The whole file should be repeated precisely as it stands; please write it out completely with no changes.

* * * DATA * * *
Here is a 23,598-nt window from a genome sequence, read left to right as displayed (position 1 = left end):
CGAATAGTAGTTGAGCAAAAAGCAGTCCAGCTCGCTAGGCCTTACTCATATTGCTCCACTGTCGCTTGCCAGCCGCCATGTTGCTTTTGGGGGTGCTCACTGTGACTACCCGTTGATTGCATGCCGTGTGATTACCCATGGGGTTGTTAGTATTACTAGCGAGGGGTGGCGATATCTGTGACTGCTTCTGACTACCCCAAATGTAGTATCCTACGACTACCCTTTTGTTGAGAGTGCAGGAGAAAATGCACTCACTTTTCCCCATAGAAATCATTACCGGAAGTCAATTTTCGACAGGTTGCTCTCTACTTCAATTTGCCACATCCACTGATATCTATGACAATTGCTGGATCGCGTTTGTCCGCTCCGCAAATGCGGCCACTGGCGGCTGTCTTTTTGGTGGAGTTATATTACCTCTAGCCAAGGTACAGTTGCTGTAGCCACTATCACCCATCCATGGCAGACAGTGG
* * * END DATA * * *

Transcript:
Here is a 23,598-nt window from a genome sequence, read left to right as displayed (position 1 = left end):
CGAATAGTAGTTGAGCAAAAAGCAGTCCAGCTCGCTAGGCCTTACTCATATTGCTCCACTGTCGCTTGCCAGCCGCCATGTTGCTTTTGGGGGTGCTCACTGTGACTACCCGTTGATTGCATGCCGTGTGATTACCCATGGGGTTGTTAGTATTACTAGCGAGGGGTGGCGATATCTGTGACTGCTTCTGACTACCCCAAATGTAGTATCCTACGACTACCCTTTTGTTGAGAGTGCAGGAGAAAATGCACTCACTTTTCCCCATAGAAATCATTACCGGAAGTCAATTTTCGACAGGTTGCTCTCTACTTCAATTTGCCACATCCACTGATATCTATGACAATTGCTGGATCGCGTTTGTCCGCTCCGCAAATGCGGCCACTGGCGGCTGTCTTTTTGGTGGAGTTATATTACCTCTAGCCAAGGTACAGTTGCTGTAGCCACTATCACCCATCCATGGCAGACAGTGG